People often shy away from talking to children about tough, complex subjects like slavery. Working at a Civil War site, those topics are pretty much unavoidable. We polled our front-line staff, including our Museum Program Associates (MPAs), who give guided tours, work with school groups, and field tough questions every day. We wanted to know, what questions have students asked about slavery? How did you respond?
Senior MPA Joan Cummins has been keeping a list of her own and will be presenting on this topic at the National Council on Social Studies Conference in November.
“I’ll be using my list at the conference to illustrate that kids can and do take slavery seriously as a subject, and that they’re capable of critical inquiry about it even when very young,” she explains. “We’re hoping to combat some of the fear around teaching slavery to young people.”
1. “Are you sure? They don’t look black.”
This question is often asked when we talk about William Slade and Elizabeth Keckley on tours. Mr. Slade and Mrs. Keckley were both fair-skinned black Americans because they each had significant non-African ancestry. This revelation naturally then leads to discussions about plantation families and how white men often had children with enslaved women. I tell students this meant white persons could own and sell their kin as slaves. Particularly with younger students it’s tricky to fully discuss this without going too much into sexual assault. However teenagers — especially teenage girls — are usually pretty keen to talk about that and relate it to contemporary treatment and harassment of women. – Curtis Harris, MPA
2. “What is race?”
One of my hardest days at the Cottage was when a group of first graders asked me what race was. I explained that race is something that people made up to justify slavery in America. Europeans used skin color to divide people, and it still divides people today. I knew I was explaining a concept with consequences that would affect them for the rest of their lives. As this country continues to grapple with race and the legacy of slavery, I am hopeful that my generation and theirs can continue the hard work of dismantling racism in America. – Taylor Horst, MPA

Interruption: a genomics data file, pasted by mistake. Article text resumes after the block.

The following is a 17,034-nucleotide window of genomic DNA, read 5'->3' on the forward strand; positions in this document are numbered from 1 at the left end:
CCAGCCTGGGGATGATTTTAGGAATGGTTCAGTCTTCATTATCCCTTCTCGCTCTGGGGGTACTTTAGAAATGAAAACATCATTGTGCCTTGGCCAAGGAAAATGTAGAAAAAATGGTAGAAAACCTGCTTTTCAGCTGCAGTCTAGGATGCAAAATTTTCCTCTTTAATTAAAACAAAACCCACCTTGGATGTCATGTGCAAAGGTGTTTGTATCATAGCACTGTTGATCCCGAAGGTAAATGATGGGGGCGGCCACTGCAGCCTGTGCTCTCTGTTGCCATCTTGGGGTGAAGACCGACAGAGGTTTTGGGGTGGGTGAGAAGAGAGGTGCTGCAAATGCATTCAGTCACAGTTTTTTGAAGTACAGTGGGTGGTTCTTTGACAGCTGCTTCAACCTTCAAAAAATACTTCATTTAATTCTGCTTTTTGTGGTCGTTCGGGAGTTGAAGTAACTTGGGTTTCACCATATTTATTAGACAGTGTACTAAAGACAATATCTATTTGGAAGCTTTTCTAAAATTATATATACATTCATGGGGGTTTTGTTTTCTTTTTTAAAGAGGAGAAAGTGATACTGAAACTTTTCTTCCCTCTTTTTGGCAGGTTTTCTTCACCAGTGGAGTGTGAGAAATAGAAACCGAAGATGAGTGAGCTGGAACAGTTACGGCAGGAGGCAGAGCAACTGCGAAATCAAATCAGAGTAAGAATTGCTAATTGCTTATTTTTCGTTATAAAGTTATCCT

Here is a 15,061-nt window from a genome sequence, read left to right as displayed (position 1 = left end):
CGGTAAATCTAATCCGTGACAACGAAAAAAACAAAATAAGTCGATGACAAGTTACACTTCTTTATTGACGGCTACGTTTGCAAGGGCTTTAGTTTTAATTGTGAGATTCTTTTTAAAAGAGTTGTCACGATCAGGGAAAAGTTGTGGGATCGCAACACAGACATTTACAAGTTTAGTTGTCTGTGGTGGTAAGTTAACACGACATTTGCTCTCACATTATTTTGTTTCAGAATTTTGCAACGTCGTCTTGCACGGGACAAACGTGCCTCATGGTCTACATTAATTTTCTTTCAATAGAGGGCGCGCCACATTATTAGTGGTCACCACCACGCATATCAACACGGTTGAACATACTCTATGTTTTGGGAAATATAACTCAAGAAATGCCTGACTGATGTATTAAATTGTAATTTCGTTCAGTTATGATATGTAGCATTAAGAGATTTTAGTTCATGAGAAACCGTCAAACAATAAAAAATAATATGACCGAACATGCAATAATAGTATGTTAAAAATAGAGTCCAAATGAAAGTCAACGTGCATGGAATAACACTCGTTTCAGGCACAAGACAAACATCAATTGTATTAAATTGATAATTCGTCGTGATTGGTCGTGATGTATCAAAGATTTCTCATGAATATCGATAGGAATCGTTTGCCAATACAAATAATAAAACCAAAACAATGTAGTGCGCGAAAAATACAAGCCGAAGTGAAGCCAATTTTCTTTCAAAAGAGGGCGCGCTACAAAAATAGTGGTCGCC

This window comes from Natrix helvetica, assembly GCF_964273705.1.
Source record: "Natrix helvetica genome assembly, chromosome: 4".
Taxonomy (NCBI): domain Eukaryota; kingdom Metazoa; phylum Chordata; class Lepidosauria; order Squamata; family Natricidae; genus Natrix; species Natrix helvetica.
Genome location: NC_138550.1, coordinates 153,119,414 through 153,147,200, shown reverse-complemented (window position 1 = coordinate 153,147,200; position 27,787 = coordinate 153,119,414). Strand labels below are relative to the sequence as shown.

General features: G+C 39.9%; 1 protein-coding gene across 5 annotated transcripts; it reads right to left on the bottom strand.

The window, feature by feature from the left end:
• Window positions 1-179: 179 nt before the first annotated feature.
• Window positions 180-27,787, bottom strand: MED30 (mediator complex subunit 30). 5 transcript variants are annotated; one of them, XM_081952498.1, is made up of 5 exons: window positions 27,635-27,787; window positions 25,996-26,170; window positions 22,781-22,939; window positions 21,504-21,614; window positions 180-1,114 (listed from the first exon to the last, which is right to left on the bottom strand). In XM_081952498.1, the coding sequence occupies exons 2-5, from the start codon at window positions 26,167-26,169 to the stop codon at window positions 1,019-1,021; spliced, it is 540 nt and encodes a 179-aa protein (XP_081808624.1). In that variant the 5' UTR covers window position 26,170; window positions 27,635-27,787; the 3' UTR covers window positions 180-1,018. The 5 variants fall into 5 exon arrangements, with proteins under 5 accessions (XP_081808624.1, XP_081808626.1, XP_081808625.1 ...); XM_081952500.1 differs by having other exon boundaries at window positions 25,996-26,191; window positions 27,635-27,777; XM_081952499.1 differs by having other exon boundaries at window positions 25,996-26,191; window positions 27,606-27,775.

3. “ _________ was a GOOD slave owner, though, right?”
This question usually is asked because they can’t reconcile that someone they’ve been taught to revere, owned people. – Callie Hawkins, Director of Programming
4. “Was there ever a president who had been a slave?”
A first-grader asked me this question as we sat in the Emancipation Room. – Joan Cummins, Senior MPA
5. “But wait, people aren’t supposed to be bought for money?!”
I once had a young boy on my tour, probably about 8 or 9 years old. We were talking about slaves defined as property and buying and selling slaves and all of a sudden he exclaimed, “But wait people aren’t supposed to be bought for money!” – Amy Benjamin, MPA
6. “How could Lincoln sleep if slavery was going on?”
For this question I said, more or less: he couldn’t. A lot of the time he would pace back and forth in the middle of the night thinking as he was working on what to do about it. – Joan Cummins, Senior MPA
7. Q. “What do you call people who don’t get paid for their work?” A. “A volunteer”
I was sitting in the dining room with a group of second graders, talking about the staff Lincoln employed here at the house. We talked about the maid, Mary Cuthbert, the usher William Slade, and the cook, “Aunt” Mary Williams. An astute little girl asked me if they all got paid to do their jobs. “Of course they did,” I said, grateful for the organic segue. “What do we call people who don’t get paid for their work?”A little hand shot up, quick as lightning.
“Yeah, go ahead little buddy,” I said.
The other children nodded their heads and gestured in agreement. The adults standing behind me laughed. I died a little inside, but quickly recovered.
The kids and I had another hour together. Our conversations were fun and fruitful. Working with kids at the Cottage was not something I thought I’d be good at. I’ve grown to love it, and the kids constantly keep me on my toes. Breaking down complicated concepts helps me work through what I know and feel about our content, and keeps me humble. – Kevin Lukacs, MPA
8. “How did slavery get started?”
I’ve gotten this question several times, but most recently from a third-grade student as we examined the Emancipation Proclamation and 13th Amendment printings that were on exhibit at the Cottage with his class. – Joan Cummins, Senior MPA
9. “If the other people saw, why didn’t they do anything about it?”
For this question, it was part of a larger conversation about how slavery had gotten started and the fact that enslavers were doing it because it was making them a lot of money, and so my answer to that student had to do with slavery also making a lot of money even for the people who weren’t doing it. But also, that there were people trying to/working to stop it as well. – Joan Cummins, Senior MPA
10. “Why would they be anti-slavery but ‘for’ colonization?”
A 10th grader astutely asked this question, calling out a double standard. – Joan Cummins, Senior MPA